So, after 11 challenges and 12 months of ownership we decided to have a look at how the cars have done, points wise.

As you know some of our challenges have been based on the drivers (driving test, etc), so if we take all of those out and leave in just the points awarded to the vehicles, we *could* say that this point, that the best £2,500 sports car is:

 

The Mitsubishi FTO

FTO Review

Driver Car Points
Alex FTO 925
Angela Z3 899 -26
Steff S2000 842 -57
Simon MR2 835 -7
Bruce RX8 788 -47
Neil SLK 711 -77
Becky TT 705 -7
Michelle MGF VVC 677 -27
Duncan MX-5 654 -24

 

 

 

And Don’t Forget..

Our gymkhana will be best experienced in an upcoming episode!

 

Video Coming Soon

Challenge 11 – The Gymkhana

…and we’re back.

You may have noticed we’ve been a bit lax when it’s come to updates lately. That’s entirely due to the fact that in June we hosted the amazing Roundel Run, a 75 car & bike strong adventure through the counties of Surrey, Sussex and Kent, all in aid of the Biggin Hill Festival of Flight and our charities. More on that on the Roundel Run website, Facebook and Twitter feed.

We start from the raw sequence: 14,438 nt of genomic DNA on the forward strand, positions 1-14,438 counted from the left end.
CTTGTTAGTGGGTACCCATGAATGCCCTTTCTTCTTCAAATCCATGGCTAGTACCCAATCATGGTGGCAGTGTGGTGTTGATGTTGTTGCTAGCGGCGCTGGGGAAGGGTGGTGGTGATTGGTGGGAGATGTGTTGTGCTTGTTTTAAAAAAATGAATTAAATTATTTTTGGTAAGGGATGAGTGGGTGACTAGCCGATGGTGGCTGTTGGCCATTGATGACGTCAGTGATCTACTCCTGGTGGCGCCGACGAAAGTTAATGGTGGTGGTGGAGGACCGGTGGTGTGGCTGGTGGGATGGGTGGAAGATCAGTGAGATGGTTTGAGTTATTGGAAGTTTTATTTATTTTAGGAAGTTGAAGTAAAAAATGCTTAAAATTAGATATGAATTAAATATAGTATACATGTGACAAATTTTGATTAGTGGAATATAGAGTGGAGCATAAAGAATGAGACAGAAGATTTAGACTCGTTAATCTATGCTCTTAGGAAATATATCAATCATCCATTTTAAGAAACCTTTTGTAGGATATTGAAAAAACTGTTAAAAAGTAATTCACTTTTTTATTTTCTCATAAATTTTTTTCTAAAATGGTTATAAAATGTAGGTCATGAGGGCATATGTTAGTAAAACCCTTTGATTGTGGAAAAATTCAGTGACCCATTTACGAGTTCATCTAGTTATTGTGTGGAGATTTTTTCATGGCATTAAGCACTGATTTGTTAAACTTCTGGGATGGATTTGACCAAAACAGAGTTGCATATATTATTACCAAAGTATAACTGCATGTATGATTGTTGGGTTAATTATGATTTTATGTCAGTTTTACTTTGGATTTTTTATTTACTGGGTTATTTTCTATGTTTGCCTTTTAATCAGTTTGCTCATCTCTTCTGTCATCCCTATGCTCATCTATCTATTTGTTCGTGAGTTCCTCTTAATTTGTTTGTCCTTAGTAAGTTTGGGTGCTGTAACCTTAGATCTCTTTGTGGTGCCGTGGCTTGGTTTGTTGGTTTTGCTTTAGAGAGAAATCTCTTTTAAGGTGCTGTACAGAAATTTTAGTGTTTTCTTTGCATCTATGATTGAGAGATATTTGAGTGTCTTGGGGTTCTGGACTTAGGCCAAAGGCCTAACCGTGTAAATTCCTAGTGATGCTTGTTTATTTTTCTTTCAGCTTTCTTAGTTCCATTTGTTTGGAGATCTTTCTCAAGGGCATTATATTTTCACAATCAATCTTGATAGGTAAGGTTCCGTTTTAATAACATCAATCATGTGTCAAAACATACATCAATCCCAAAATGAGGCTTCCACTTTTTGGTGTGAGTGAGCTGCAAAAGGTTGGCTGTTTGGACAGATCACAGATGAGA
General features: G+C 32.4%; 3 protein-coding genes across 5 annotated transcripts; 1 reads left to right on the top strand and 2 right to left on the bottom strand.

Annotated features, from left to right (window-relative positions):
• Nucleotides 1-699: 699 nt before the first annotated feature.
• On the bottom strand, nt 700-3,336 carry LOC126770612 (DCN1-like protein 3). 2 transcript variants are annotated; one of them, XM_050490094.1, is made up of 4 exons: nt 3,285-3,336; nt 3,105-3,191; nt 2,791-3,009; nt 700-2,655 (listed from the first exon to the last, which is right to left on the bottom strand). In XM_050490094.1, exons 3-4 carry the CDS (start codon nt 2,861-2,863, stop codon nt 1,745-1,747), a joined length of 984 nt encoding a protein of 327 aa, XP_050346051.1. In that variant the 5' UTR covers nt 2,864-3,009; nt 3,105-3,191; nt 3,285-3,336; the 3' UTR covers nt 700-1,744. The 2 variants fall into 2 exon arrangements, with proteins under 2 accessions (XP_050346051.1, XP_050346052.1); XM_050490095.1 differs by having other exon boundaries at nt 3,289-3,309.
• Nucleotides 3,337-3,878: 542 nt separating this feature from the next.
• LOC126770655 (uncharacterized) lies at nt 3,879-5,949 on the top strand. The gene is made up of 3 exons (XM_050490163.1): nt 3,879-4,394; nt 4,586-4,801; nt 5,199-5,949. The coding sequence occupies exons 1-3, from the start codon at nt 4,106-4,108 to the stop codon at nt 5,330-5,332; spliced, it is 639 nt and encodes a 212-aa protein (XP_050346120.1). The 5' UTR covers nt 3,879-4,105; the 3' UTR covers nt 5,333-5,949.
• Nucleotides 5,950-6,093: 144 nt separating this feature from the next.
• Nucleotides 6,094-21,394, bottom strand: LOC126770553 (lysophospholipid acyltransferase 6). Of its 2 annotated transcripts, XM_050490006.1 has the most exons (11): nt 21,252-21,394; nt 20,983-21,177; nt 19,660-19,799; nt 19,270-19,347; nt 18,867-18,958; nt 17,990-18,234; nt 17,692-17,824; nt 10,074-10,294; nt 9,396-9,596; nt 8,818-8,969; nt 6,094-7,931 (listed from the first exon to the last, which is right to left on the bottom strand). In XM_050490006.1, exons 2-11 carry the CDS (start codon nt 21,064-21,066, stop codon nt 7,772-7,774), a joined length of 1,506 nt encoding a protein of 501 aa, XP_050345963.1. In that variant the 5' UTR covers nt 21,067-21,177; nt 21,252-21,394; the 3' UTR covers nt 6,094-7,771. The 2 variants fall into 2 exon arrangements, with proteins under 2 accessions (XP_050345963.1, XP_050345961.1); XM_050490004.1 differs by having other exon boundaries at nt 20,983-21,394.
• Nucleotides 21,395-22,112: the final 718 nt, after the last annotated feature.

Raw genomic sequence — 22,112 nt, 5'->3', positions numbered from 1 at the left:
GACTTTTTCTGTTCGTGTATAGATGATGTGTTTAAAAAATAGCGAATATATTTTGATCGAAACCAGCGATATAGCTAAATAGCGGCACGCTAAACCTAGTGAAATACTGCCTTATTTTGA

Although the Roundel Run was a great success, raised a nice amount of money for charity and will be held again next year (hint hint) it did mean most of the team were flat out, so catching up on sleep and work were required.

That said, on to our gymkhana!

 

What’s a gymkhana?

Well, basically, and according to Wikipedia, it’s roughly:

“a place where skill-based contests were held”

From an automotive point of view you might know it best for a gentleman named Ken Block, who does things like this:

Obviously that’s slightly more adventurous (and skillful) than we might manage in our £2,500 cars, but we thought we’d take the name anyway and test our cars to their maximum too. Just slightly less insanely.

 

Where can you properly play with your cars?

Obviously, unlike Mr Block, we couldn’t have closed any roads, and with our limited budgets we couldn’t exactly rent a whole track or airfield. But, a couple of quick calls to our friends at Car Limits later and we had a small section of the North Weald airfield for our very own! A massive thanks to Andrew and his team for making that happen!

Map of North Weald Map of North Weald

 

 

What’s this about a special guest?

Ah, you’ve seen our tweets!

 


One of the things we’ve been trying to achieve is to see if a £2,500 sports car is as much fun as a super car. For this event we thought we’d ratchet that down a notch and see how our cars compared to a modern day sports car.. and what better opposition than-the-already-future-classic Toyota GT86.